And again, even if you don’t agree with that idea, ARK Invest increased their position in Twilio by more than they did in Zoom, further diversifying their top holdings in the communications space. The fact that Zoom’s stock is 20% down for the month and 50% down for the year isn’t a reflection on Zoom, it’s a reflection of the market.

Just look at the data. Zoom has been growing year over year and quarter over quarter. Almost all of ARK Invest’s top holdings are down by ten percent, twenty percent, or more, regardless of industry.

Genomics, fintech, entertainment, communications, doesn’t matter. Do you really think all of these companies are 20% worse this month than they were 30 days ago? Or do you think this is a market-wide adjustment based on news surrounding inflation, tapering, and the raising of interest rates? Are you selling wonderful companies at bargain-basement prices or do you know what you’re holding? The 5-year road for ARKK to hit a price of $420.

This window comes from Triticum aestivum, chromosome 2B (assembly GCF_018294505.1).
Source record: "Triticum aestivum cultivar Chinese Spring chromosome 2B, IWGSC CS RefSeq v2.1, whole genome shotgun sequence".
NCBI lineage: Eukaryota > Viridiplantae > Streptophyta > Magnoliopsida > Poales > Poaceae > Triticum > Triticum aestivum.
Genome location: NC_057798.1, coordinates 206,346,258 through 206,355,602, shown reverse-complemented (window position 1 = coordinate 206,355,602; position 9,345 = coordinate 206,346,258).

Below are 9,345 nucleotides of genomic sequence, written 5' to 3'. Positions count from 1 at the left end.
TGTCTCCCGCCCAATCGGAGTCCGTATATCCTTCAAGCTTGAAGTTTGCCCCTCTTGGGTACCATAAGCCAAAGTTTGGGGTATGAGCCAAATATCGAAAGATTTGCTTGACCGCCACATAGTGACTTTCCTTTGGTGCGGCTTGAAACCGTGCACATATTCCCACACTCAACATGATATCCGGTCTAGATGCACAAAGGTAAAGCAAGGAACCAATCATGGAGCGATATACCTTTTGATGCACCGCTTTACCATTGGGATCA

69 [nice] is going to be filled with big bumps, especially with everything going on with inflation right now. Jerome Powell says he expects policymakers to discuss accelerating tapering to finish a few months sooner than expected and opening the door to raising interest rates. That’s exactly what ARK Invest’s portfolios are actually sensitive to.

So, if you want to learn more about what you should watch out for and how you can protect your downside while sticking to your self-consistent high-growth strategy, I literally just made a video telling you how to prepare now. I’ll leave that video in the end card for you and in the description below as well.

Hopefully, this episode helped you understand what ARK Invest has been buying this month, their fund performance expectations over the next 5 years, and what a bad bear thesis against them looks like. Put together with my previous episode, you should have everything you need to be as safe or as risky as you feel comfortable while still investing in the future. Your future and mine. Thanks for watching and until next time, this is Ticker Symbol YOU, my name is Alex, reminding you that the best investment you can make..

. is in you..